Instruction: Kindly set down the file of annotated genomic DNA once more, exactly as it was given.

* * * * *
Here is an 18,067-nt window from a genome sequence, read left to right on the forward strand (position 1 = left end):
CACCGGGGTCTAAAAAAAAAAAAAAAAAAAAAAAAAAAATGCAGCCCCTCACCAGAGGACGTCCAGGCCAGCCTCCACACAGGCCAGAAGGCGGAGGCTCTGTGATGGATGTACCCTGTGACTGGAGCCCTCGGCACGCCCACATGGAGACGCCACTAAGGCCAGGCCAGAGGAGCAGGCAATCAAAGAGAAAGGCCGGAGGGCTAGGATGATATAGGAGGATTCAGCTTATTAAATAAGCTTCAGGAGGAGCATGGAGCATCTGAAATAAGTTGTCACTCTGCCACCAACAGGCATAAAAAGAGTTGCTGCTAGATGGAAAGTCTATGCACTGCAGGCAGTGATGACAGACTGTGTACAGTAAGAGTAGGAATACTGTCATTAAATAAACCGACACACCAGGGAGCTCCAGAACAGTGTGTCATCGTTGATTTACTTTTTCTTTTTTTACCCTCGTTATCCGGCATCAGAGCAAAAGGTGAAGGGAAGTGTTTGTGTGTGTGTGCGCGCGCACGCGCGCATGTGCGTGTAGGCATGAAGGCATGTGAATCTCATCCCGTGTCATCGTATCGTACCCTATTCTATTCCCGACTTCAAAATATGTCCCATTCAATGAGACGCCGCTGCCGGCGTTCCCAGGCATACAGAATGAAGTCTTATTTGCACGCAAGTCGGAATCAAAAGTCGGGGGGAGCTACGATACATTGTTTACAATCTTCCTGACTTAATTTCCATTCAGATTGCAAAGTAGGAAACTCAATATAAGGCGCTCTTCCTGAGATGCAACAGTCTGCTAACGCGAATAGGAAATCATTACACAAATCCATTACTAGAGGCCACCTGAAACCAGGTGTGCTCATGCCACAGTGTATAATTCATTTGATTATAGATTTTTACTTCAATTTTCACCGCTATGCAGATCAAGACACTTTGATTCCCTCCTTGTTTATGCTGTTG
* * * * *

Here is an 18,067-nt window from a genome sequence, read left to right on the forward strand (position 1 = left end):
CACCGGGGTCTAAAAAAAAAAAAAAAAAAAAAAAAAAAATGCAGCCCCTCACCAGAGGACGTCCAGGCCAGCCTCCACACAGGCCAGAAGGCGGAGGCTCTGTGATGGATGTACCCTGTGACTGGAGCCCTCGGCACGCCCACATGGAGACGCCACTAAGGCCAGGCCAGAGGAGCAGGCAATCAAAGAGAAAGGCCGGAGGGCTAGGATGATATAGGAGGATTCAGCTTATTAAATAAGCTTCAGGAGGAGCATGGAGCATCTGAAATAAGTTGTCACTCTGCCACCAACAGGCATAAAAAGAGTTGCTGCTAGATGGAAAGTCTATGCACTGCAGGCAGTGATGACAGACTGTGTACAGTAAGAGTAGGAATACTGTCATTAAATAAACCGACACACCAGGGAGCTCCAGAACAGTGTGTCATCGTTGATTTACTTTTTCTTTTTTTACCCTCGTTATCCGGCATCAGAGCAAAAGGTGAAGGGAAGTGTTTGTGTGTGTGTGCGCGCGCACGCGCGCATGTGCGTGTAGGCATGAAGGCATGTGAATCTCATCCCGTGTCATCGTATCGTACCCTATTCTATTCCCGACTTCAAAATATGTCCCATTCAATGAGACGCCGCTGCCGGCGTTCCCAGGCATACAGAATGAAGTCTTATTTGCACGCAAGTCGGAATCAAAAGTCGGGGGGAGCTACGATACATTGTTTACAATCTTCCTGACTTAATTTCCATTCAGATTGCAAAGTAGGAAACTCAATATAAGGCGCTCTTCCTGAGATGCAACAGTCTGCTAACGCGAATAGGAAATCATTACACAAATCCATTACTAGAGGCCACCTGAAACCAGGTGTGCTCATGCCACAGTGTATAATTCATTTGATTATAGATTTTTACTTCAATTTTCACCGCTATGCAGATCAAGACACTTTGATTCCCTCCTTGTTTATGCTGTTG